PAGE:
Maria Ressa posts bail for tax case at Pasig court

Camille Elemia

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Maria Ressa posts bail for tax case at Pasig court
(3rd UPDATE) The case at the Pasig court is just one of the 5 tax cases the Department of Justice has filed against Rappler Holdings Corporation and its president Maria Ressa

POSTING BAIL. Rappler CEO Maria Ressa prepares to post bail at Pasig RTC 265. Photo by Glenda Gloria/Rappler

MANILA, Philippines (3rd UPDATE) – Rappler Holdings Corporation (RHC) president Maria Ressa on Monday, December 3, posted bail at Pasig City Regional Trial Court Branch 265 for alleged violation of the Tax Code.

Ressa posted a bail of P60,000 after the court found probable cause that RHC (the holding company of Rappler Inc) supposedly failed to supply correct information in its Value Added Tax (VAT) return for the 2nd quarter of tax year 2015. The court said this is in violation of Section 255 of the Tax Code.  

Ressa posted bail without waiving her right to question the jurisdiction of the Pasig court over this case.

In a statement released Monday afternoon, Ressa said, “We verified that an arrest warrant had been issued on the basis of what we believe are politically-motivated charges. I surrendered to the court this morning, went through the process of what a criminal would go through, and filed bail without surrendering my right to question the Pasig court’s jurisdiction over this tax case. This is a clear case of harassment.”

The case at the Pasig court – filed on November 14 – is just one of the 5 tax cases the Department of Justice has filed against RHC and Ressa, who received two major awards from international organizations in November. 

These were the 2018 Knight International Journalism Award given in Washington, DC, for Rappler’s innovation and exposés on corruption despite the obstacles thrown its way, and the Gwen Ifill Press Freedom Award, which the New York-based Committee to Protect Journalists (CPJ) gives “to an individual who has shown extraordinary and sustained achievement in the cause of press freedom.”

The DOJ filed 4 tax cases before the Court of Tax Appeals on November 26 and 28. But Rappler’s lawyers discovered on November 29 that a 5th case was separately filed before Pasig RTC Branch 265. The filings came despite the motions for reconsideration filed before the DOJ on November 22.

The accusations. The DOJ accused RHC of earning taxable income worth P2,452,154.87 ($46,693) for the 2nd quarter of 2015, therefore “resulting in deficiency value added tax in the amount of P294,258.58 ($5,608), exclusive of surcharge and interest, to the damage and prejudice of the government.”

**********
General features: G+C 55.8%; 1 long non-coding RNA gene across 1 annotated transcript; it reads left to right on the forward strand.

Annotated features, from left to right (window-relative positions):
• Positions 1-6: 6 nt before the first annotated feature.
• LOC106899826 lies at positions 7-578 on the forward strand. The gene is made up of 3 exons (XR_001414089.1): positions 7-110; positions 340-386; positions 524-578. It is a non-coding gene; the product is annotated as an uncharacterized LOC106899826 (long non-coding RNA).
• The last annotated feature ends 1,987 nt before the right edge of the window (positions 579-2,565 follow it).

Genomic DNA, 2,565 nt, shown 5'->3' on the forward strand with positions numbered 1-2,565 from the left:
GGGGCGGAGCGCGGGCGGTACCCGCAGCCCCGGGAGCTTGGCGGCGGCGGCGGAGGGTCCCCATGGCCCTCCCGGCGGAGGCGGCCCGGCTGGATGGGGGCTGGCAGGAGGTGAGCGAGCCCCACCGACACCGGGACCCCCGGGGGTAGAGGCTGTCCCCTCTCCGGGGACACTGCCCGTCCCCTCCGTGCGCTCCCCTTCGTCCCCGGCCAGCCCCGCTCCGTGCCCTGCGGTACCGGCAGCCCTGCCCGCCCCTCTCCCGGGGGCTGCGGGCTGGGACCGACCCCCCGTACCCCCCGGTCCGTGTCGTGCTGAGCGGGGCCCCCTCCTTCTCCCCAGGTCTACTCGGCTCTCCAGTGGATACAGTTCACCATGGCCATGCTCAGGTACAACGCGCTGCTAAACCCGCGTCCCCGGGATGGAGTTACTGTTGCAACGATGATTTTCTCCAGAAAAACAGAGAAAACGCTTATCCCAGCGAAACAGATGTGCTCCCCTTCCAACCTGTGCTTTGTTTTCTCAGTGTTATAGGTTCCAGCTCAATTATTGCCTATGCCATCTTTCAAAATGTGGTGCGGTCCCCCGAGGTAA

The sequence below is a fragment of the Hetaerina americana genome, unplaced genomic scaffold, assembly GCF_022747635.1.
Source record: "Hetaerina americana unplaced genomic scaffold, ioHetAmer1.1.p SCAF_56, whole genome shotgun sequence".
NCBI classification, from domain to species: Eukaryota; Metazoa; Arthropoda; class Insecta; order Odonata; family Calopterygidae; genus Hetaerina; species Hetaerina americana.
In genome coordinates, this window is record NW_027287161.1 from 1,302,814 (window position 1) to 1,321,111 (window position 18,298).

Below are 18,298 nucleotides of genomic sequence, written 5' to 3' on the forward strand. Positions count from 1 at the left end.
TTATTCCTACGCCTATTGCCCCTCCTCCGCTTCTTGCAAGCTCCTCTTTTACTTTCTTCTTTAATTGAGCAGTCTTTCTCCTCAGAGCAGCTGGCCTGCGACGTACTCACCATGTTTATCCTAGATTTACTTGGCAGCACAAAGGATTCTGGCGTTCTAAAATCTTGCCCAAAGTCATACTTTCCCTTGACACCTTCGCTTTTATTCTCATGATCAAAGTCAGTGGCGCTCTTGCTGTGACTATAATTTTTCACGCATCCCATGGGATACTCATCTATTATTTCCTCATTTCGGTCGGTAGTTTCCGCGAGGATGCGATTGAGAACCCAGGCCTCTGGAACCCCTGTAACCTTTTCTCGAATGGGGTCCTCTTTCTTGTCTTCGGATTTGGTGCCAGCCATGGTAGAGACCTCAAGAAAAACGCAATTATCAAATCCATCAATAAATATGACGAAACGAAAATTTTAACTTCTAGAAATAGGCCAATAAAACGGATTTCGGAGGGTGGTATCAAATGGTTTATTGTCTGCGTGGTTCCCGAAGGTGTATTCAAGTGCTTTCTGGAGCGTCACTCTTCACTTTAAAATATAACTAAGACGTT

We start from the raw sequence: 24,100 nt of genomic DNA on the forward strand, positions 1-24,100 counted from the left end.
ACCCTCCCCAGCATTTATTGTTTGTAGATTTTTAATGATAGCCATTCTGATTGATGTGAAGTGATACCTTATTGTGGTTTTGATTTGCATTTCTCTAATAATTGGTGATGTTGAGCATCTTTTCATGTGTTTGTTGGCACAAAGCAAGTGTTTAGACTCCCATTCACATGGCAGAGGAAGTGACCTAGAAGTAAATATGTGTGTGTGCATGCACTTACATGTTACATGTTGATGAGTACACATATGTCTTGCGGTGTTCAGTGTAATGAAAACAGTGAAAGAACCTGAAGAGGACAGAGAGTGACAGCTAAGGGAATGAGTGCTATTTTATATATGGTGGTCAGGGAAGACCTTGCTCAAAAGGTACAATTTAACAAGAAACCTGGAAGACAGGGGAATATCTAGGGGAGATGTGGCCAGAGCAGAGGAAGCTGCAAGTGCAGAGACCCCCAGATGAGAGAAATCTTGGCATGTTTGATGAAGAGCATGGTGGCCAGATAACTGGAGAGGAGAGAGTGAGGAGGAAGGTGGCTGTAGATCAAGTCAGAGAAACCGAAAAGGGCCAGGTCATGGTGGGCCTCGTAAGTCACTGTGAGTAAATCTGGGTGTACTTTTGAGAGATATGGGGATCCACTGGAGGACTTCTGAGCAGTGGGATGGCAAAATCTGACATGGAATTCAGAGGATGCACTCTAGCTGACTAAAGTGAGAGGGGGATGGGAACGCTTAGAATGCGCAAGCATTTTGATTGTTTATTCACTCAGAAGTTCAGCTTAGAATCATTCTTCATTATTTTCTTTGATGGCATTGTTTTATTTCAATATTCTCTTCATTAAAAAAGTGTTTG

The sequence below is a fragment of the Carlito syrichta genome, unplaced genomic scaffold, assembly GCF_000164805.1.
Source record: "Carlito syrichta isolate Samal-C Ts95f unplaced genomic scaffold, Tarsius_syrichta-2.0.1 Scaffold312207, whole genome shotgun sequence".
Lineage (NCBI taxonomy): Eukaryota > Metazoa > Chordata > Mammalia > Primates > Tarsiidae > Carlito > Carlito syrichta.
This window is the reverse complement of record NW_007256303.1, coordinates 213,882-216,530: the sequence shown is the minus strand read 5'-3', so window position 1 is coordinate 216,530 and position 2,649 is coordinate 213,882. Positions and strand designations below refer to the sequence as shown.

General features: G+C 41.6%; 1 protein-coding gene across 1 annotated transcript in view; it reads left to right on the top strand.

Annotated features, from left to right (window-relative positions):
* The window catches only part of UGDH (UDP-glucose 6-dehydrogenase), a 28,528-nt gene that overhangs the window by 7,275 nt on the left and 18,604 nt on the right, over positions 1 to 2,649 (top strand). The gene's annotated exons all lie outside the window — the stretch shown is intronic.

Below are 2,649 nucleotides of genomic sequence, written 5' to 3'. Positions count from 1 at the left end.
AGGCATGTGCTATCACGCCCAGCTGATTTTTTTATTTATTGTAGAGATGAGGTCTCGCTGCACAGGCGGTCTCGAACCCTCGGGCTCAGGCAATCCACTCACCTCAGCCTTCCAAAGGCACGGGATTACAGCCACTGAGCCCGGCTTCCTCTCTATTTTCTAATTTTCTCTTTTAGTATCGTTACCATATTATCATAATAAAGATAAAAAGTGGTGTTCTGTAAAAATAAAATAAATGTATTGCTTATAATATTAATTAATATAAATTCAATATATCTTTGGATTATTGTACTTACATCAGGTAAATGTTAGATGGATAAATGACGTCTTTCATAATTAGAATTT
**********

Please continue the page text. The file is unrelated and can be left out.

The charge stemmed from RHC’s issuance of Philippine Depositary Receipts (PDRs), a mechanism that allows Filipino companies, including other media networks, to have foreign investments. Rappler Holdings issued PDRs in 2015 to foreign investor Omidyar Network Fund and NBM {North Base Media] Rappler, L.P.

In January 2018, the Securities and Exchange Commission (SEC) ordered the revocation of Rappler’s license. The Court of Appeals, however, did not uphold the ruling, saying Omidyar’s donation of the PDRs to Rappler’s managers cured the issue. The CA then remanded the case to the SEC for review. (READ: DOCUMENT: Court of Appeals’ full decision on Rappler’s SEC case)

The Pasig RTC case cites the alleged failure of Ressa to report the “total quarterly sales receipts coming from the issue and sale by RHC of…PDRs, as a dealer in securities, to NBM Rappler L.P…”

The information was signed October 2, 2018 by Assistant State Prosecutor Zenamar J.L. Machacon-Caparros and approved by officer-in-charge Prosecutor General Richard Fadullon.

After posting bail, Pasig Judge Danilo Buemio signed her release order. Her arraignment was set for December 7 at 8:30 in the morning.

Pattern. Aside from the 5 tax cases, the DOJ is also investigating Ressa for cyber libel and alleged violation of the anti-dummy law.

Ressa denounced these moves as the government’s desperate efforts to harass and silence independent media. (READ: Journalists, media groups slam attempt to ‘silence’ Rappler)

CASES. Rappler CEO Maria Ressa arrives at the NAIA Terminal 3 on December 2, 2018, a day before posting bail at the Pasig City Regional Trial Court for one of 5 tax cases filed by the Department of Justice. Photo by LeAnne Jazul/Rappler

Upon her arrival Sunday evening, December 3, Ressa told waiting reporters, “I’m going to challenge the process and I’m going to challenge the charges…I will continue to hold the government accountable.” 

Earlier, after receiving the CPJ press freedom award, Ressa said, “We continue to tell the story of the nation. These cases will not intimidate nor distract us from holding public officials to account through our stories.” (WATCH: Maria Ressa receives International Press Freedom Award)

Rappler has been subject to harassment and intimidation by the Duterte administration. President Rodrigo Duterte himself had made repeated false allegations against Rappler, including being supposedly funded by the US Central Intelligence Agency (CIA).

Its reporters and correspondents have also been barred from covering all presidential events in and out of the country. –

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Camille Elemia

Camille Elemia is a former multimedia reporter for Rappler. She covered media and disinformation, the Senate, the Office of the President, and politics.